9. By: Qingyang Lin (IHEID, Graduate Institute of International and Development Studies, Geneva)
    Abstract: Switzerland implemented an immigration quota system to manage the inflow of immigration between 1970 and 2002. This paper adopts a difference-in-difference strategy taking advantage of subnational variations in the implementation of the quota system to evaluate this migration policy. An instrument variable of antiimmigration attitudes is used to address the potential endogeneity issue. The author finds that the immigration quota system slowed down the growth of foreign population in Switzerland, but had no impact on unemployment. Moreover, such immigration restriction lowered the average skill level of the Swiss population which in turn hurt the productivity of the Swiss economy.
    Keywords: Migration; Anti-Immigration Attitudes; Unemployment; Labor Skills
    JEL: F22 J21 J24 J61 K37
    Date: 2022–03–28
  10. By: Iacono, Roberto; Palagi, Elisa
    Abstract: By exploiting large-scale administrative data on estimated gross and net personal wealth in Norway from 2010 to 2018, this paper establishes the first microlevel analysis of the difference between the real return on wealth and the real growth rate of total pretax income across the entire net wealth distribution. We show that for the top 40% of the distribution, aggregate R − G underestimates its micro counterpart r − g, while the opposite happens for the bottom 60%, indicating that micro r−g qualifies as a more precise measure to analyze the dynamics of income and wealth inequality thoroughly.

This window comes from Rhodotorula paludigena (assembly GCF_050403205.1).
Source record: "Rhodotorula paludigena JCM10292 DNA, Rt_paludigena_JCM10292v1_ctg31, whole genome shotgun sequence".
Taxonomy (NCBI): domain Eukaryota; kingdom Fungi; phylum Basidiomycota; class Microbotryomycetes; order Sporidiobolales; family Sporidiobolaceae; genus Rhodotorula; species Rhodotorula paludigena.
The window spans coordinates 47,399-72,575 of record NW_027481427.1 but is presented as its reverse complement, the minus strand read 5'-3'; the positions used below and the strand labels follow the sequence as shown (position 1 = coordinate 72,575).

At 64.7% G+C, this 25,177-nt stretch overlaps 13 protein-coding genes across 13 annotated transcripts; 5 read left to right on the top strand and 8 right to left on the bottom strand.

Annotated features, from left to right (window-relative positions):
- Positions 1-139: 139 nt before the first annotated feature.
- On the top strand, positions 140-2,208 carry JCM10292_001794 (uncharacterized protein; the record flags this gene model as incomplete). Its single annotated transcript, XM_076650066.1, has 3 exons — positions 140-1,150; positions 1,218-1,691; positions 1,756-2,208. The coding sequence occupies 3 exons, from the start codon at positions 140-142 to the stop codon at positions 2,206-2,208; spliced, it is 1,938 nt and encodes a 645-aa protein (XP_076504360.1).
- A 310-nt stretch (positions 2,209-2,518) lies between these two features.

Keywords: wealth inequality; tax records; Norway
    JEL: D30 D31 D33
    Date: 2022–03
  11. By: Menyhert, Balint (European Commission)
    Abstract: This paper explores the feasibility of calculating absolute poverty lines on the basis of minimum food expenditures in developed countries. It makes three important contributions. First, it demonstrates that standard statistical methods used in the developing world deliver inadequate poverty estimates in rich countries characterised by a relatively low food expenditure share. Second, it proposes a new simulation-based inverse method that focuses on the non-food Engel curve and uses available food reference budgets not as inputs but as targeted reference points for the calculations. Finally, an empirical application of the new method using household budget survey data from Italy shows that resulting poverty estimates are in line with the official figures of the Italian Statistical Office in terms of both the poverty rate and the poverty profiles. The proposed method is therefore well suited to produce robust and consistent absolute poverty measures in a large number of developed countries.
    Keywords: absolute poverty measurement, household expenditures, statistical modeling
    JEL: C10 C63 D12 E20 G50 I32
    Date: 2022–02
  12. By: Radek Šauer
    Abstract: This documentation concisely describes the dynamic stochastic general-equilibrium model that the ifo Institute currently uses for simulations and business-cycle analysis. The model consists of three countries and contains a wide range of rigidities. The model is regularly estimated by quarterly macroeconomic data.
    Keywords: DSGE, simulations, forecasting, business-cycle analysis
    JEL: E17
    Date: 2022

This nep-eec issue is ©2022 by Giuseppe Marotta. It is provided as is without any express or implied warranty. It may be freely redistributed in whole or in part for any purpose. If distributed in part, please include this notice.
General information on the NEP project can be found at For comments please write to the director of NEP, Marco Novarese at <>. Put “NEP” in the subject, otherwise your mail may be rejected.
NEP’s infrastructure is sponsored by the School of Economics and Finance of Massey University in New Zealand.